I’m a conservation biologist with scientific background in zoology, animal ecology and population genetics with particular interest in amphibians and reptiles.
During my master’s degree in “Biodiversity and Ecosystem Management” and my PhD in “Environmental Biology” at Roma Tre University I acquired skills in biodiversity conservation, ecosystem management, and population studies (from an ecological and genetic point of view).
During my PhD, I highlighted the ecological and genetic value of drinking troughs for amphibian conservation in a network of natural and artificial wetlands.
After my training, I have been working in the field of research design and implementation for several years, within different Regional and National parks, being involved in monitoring and conservation projects of native herpetological species. I also gained further skills in trophic ecology and invasion biology. Specifically, I joined a project evaluating the ecology and impact of American bullfrogs and their interactions with native and alien species, managing stomach content and stable isotope analysis.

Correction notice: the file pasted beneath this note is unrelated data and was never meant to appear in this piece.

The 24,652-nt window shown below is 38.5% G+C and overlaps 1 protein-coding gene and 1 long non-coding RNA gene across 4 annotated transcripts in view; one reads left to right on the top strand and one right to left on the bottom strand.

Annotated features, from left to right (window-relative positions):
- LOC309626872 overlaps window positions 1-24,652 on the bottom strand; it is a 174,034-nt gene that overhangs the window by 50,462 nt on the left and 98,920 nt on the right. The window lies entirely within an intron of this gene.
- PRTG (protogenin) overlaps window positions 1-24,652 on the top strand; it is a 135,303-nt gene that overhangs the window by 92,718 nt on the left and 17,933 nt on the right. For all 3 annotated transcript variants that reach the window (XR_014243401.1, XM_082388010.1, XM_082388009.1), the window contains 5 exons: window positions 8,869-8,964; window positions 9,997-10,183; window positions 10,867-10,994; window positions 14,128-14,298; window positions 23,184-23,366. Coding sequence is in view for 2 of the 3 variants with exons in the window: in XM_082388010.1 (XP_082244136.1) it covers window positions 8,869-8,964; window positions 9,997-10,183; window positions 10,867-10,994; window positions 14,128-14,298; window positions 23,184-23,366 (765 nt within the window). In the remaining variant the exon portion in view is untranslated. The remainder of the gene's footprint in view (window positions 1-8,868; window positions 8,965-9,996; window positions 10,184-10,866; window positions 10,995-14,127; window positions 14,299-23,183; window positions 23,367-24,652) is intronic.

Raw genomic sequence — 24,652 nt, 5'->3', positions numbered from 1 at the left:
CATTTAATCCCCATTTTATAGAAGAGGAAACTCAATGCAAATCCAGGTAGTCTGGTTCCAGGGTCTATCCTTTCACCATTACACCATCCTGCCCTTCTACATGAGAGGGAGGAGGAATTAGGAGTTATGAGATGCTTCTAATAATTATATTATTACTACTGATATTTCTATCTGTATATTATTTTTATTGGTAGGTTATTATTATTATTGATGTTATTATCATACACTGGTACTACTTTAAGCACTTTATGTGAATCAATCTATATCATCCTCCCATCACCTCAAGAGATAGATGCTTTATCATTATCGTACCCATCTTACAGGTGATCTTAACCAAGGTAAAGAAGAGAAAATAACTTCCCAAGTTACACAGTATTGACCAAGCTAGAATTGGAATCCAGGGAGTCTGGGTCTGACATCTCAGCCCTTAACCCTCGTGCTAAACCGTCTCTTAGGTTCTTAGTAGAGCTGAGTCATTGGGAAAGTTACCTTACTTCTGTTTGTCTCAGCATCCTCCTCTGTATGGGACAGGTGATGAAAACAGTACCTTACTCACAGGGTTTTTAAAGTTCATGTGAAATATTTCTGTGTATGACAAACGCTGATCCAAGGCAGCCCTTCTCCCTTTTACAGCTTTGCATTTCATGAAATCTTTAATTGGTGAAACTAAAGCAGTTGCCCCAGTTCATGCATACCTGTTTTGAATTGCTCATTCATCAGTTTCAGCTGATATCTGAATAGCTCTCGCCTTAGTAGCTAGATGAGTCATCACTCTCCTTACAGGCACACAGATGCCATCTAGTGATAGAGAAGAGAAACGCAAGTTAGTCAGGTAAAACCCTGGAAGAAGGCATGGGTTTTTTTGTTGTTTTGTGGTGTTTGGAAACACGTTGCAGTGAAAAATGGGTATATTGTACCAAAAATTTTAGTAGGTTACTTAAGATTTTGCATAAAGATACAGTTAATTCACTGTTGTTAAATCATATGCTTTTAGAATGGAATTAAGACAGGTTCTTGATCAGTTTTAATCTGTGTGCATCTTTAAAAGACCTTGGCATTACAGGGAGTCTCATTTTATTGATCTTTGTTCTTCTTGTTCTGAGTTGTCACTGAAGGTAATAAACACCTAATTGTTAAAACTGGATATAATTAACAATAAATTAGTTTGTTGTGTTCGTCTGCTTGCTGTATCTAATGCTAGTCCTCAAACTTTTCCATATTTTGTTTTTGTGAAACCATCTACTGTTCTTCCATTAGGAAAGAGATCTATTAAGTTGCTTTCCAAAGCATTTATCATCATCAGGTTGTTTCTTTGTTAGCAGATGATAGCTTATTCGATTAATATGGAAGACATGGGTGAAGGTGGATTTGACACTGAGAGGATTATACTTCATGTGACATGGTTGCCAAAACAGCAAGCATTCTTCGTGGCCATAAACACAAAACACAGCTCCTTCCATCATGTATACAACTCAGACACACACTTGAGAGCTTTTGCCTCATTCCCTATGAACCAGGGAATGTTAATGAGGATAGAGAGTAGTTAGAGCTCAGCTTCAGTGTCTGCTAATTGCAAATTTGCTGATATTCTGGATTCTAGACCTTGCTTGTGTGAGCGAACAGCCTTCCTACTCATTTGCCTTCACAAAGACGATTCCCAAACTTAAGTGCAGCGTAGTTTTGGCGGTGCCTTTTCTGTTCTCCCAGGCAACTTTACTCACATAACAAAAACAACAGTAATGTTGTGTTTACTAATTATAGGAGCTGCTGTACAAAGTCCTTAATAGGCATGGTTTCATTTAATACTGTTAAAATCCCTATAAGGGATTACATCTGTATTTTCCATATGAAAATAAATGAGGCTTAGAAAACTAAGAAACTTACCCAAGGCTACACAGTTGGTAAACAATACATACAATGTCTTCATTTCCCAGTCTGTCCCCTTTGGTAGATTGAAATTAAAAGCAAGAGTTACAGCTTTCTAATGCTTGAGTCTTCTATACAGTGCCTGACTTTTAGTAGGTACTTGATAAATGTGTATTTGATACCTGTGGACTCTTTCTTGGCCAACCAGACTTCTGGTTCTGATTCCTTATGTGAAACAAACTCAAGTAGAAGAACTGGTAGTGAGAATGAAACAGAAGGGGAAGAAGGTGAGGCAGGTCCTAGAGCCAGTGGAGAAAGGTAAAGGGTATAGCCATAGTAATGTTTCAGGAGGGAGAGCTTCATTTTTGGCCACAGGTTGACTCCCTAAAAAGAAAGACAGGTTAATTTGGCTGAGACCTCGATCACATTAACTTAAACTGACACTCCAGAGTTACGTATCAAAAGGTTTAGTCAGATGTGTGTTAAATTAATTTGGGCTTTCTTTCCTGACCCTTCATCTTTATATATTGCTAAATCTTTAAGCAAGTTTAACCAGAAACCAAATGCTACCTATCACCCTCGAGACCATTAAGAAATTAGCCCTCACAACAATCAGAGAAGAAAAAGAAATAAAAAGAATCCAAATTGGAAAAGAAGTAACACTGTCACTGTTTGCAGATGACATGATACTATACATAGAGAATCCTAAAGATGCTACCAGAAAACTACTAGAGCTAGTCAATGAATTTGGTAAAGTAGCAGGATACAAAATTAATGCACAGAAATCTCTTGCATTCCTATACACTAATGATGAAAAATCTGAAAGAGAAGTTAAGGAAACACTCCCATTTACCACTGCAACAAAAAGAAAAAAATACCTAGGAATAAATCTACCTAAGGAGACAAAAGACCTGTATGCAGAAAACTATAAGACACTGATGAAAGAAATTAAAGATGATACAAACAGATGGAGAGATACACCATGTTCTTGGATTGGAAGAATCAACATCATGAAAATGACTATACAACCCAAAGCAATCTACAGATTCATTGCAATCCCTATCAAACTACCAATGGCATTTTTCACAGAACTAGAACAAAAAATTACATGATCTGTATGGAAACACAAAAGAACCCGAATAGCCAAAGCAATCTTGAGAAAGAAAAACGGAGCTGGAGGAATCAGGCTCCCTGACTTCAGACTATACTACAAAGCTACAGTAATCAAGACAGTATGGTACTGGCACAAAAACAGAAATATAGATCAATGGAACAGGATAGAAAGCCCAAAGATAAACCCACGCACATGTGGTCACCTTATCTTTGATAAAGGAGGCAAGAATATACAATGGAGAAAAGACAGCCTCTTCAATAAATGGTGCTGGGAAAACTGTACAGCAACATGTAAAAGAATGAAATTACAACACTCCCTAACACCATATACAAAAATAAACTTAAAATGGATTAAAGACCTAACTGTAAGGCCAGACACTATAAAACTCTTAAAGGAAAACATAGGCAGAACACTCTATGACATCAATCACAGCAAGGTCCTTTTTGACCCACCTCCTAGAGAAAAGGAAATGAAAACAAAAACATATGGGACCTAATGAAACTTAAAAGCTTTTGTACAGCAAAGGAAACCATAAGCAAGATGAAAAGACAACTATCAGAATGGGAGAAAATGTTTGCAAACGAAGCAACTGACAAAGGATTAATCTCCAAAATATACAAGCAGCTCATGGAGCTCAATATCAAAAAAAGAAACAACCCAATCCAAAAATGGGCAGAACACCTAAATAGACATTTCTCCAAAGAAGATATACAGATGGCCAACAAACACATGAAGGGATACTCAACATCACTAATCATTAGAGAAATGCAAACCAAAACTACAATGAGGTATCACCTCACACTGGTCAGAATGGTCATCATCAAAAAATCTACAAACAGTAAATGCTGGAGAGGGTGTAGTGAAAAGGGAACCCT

When I attained the age of reason, I started my working experience at ISPRA. I was actively involved in long term genetic monitoring of Apennine brown bear population and in genetic supervision of captive breeding management of CITES species. Finally, I approached population genomics developing a new SNP panel for parentage analysis in Apennine brown bear.
I have always been a team player and I have worked with multicultural and international teams continuously learning from everyone. I am a quick learner, open-minded and being driven to work hard.
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